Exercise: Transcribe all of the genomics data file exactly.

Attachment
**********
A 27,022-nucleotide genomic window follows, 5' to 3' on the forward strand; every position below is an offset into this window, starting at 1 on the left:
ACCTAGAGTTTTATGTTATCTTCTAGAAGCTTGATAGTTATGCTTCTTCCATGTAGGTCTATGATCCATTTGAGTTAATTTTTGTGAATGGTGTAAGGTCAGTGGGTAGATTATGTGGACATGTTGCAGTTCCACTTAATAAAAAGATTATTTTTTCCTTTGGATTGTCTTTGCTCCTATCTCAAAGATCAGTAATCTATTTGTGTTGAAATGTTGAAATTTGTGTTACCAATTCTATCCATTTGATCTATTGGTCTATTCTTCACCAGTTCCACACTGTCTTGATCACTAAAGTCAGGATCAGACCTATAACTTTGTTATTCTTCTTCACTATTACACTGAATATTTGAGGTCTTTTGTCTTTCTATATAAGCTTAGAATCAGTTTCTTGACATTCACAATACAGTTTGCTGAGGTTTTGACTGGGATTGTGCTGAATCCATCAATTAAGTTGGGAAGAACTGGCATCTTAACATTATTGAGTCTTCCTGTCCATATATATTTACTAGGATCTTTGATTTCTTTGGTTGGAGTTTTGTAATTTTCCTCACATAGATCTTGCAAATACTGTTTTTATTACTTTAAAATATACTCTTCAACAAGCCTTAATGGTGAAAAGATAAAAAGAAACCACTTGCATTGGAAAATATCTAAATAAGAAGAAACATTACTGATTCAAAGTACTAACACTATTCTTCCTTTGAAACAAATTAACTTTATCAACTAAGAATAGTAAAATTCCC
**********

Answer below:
A 27,022-nucleotide genomic window follows, 5' to 3' on the forward strand; every position below is an offset into this window, starting at 1 on the left:
ACCTAGAGTTTTATGTTATCTTCTAGAAGCTTGATAGTTATGCTTCTTCCATGTAGGTCTATGATCCATTTGAGTTAATTTTTGTGAATGGTGTAAGGTCAGTGGGTAGATTATGTGGACATGTTGCAGTTCCACTTAATAAAAAGATTATTTTTTCCTTTGGATTGTCTTTGCTCCTATCTCAAAGATCAGTAATCTATTTGTGTTGAAATGTTGAAATTTGTGTTACCAATTCTATCCATTTGATCTATTGGTCTATTCTTCACCAGTTCCACACTGTCTTGATCACTAAAGTCAGGATCAGACCTATAACTTTGTTATTCTTCTTCACTATTACACTGAATATTTGAGGTCTTTTGTCTTTCTATATAAGCTTAGAATCAGTTTCTTGACATTCACAATACAGTTTGCTGAGGTTTTGACTGGGATTGTGCTGAATCCATCAATTAAGTTGGGAAGAACTGGCATCTTAACATTATTGAGTCTTCCTGTCCATATATATTTACTAGGATCTTTGATTTCTTTGGTTGGAGTTTTGTAATTTTCCTCACATAGATCTTGCAAATACTGTTTTTATTACTTTAAAATATACTCTTCAACAAGCCTTAATGGTGAAAAGATAAAAAGAAACCACTTGCATTGGAAAATATCTAAATAAGAAGAAACATTACTGATTCAAAGTACTAACACTATTCTTCCTTTGAAACAAATTAACTTTATCAACTAAGAATAGTAAAATTCCC